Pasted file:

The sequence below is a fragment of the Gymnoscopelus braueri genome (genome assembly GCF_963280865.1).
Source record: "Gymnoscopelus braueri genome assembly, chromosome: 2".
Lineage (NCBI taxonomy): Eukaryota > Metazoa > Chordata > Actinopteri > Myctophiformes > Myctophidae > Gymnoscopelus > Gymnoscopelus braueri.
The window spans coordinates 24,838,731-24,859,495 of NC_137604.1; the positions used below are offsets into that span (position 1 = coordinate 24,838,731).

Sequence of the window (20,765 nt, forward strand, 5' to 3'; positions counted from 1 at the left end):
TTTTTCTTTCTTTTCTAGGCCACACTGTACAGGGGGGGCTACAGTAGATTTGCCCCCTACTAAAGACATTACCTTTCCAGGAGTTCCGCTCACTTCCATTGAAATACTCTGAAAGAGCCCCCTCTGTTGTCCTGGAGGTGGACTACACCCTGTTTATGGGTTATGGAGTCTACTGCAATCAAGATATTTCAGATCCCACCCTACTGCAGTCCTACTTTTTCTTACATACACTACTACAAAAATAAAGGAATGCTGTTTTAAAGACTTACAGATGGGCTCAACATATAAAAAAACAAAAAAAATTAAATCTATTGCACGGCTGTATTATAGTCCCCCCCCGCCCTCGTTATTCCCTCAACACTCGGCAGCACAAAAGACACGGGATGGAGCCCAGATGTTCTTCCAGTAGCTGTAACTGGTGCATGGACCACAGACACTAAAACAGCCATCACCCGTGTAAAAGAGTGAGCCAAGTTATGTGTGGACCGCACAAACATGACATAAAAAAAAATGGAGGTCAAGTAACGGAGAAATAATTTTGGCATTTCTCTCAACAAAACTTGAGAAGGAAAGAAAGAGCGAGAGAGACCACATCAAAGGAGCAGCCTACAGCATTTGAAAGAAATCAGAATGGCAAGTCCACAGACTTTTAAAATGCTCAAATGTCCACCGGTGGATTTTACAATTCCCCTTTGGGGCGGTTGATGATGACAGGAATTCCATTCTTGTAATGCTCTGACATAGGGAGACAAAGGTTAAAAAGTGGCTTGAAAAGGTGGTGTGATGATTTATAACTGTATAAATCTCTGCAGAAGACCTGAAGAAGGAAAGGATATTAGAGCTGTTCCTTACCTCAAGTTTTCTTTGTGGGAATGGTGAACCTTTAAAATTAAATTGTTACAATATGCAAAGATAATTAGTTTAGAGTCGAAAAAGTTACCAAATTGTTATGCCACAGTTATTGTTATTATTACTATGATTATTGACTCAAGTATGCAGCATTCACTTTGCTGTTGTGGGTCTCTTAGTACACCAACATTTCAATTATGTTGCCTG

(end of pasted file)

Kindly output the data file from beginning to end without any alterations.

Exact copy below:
The sequence below is a fragment of the Gymnoscopelus braueri genome (genome assembly GCF_963280865.1).
Source record: "Gymnoscopelus braueri genome assembly, chromosome: 2".
Lineage (NCBI taxonomy): Eukaryota > Metazoa > Chordata > Actinopteri > Myctophiformes > Myctophidae > Gymnoscopelus > Gymnoscopelus braueri.
The window spans coordinates 24,838,731-24,859,495 of NC_137604.1; the positions used below are offsets into that span (position 1 = coordinate 24,838,731).

Sequence of the window (20,765 nt, forward strand, 5' to 3'; positions counted from 1 at the left end):
TTTTTCTTTCTTTTCTAGGCCACACTGTACAGGGGGGGCTACAGTAGATTTGCCCCCTACTAAAGACATTACCTTTCCAGGAGTTCCGCTCACTTCCATTGAAATACTCTGAAAGAGCCCCCTCTGTTGTCCTGGAGGTGGACTACACCCTGTTTATGGGTTATGGAGTCTACTGCAATCAAGATATTTCAGATCCCACCCTACTGCAGTCCTACTTTTTCTTACATACACTACTACAAAAATAAAGGAATGCTGTTTTAAAGACTTACAGATGGGCTCAACATATAAAAAAACAAAAAAAATTAAATCTATTGCACGGCTGTATTATAGTCCCCCCCCGCCCTCGTTATTCCCTCAACACTCGGCAGCACAAAAGACACGGGATGGAGCCCAGATGTTCTTCCAGTAGCTGTAACTGGTGCATGGACCACAGACACTAAAACAGCCATCACCCGTGTAAAAGAGTGAGCCAAGTTATGTGTGGACCGCACAAACATGACATAAAAAAAAATGGAGGTCAAGTAACGGAGAAATAATTTTGGCATTTCTCTCAACAAAACTTGAGAAGGAAAGAAAGAGCGAGAGAGACCACATCAAAGGAGCAGCCTACAGCATTTGAAAGAAATCAGAATGGCAAGTCCACAGACTTTTAAAATGCTCAAATGTCCACCGGTGGATTTTACAATTCCCCTTTGGGGCGGTTGATGATGACAGGAATTCCATTCTTGTAATGCTCTGACATAGGGAGACAAAGGTTAAAAAGTGGCTTGAAAAGGTGGTGTGATGATTTATAACTGTATAAATCTCTGCAGAAGACCTGAAGAAGGAAAGGATATTAGAGCTGTTCCTTACCTCAAGTTTTCTTTGTGGGAATGGTGAACCTTTAAAATTAAATTGTTACAATATGCAAAGATAATTAGTTTAGAGTCGAAAAAGTTACCAAATTGTTATGCCACAGTTATTGTTATTATTACTATGATTATTGACTCAAGTATGCAGCATTCACTTTGCTGTTGTGGGTCTCTTAGTACACCAACATTTCAATTATGTTGCCTG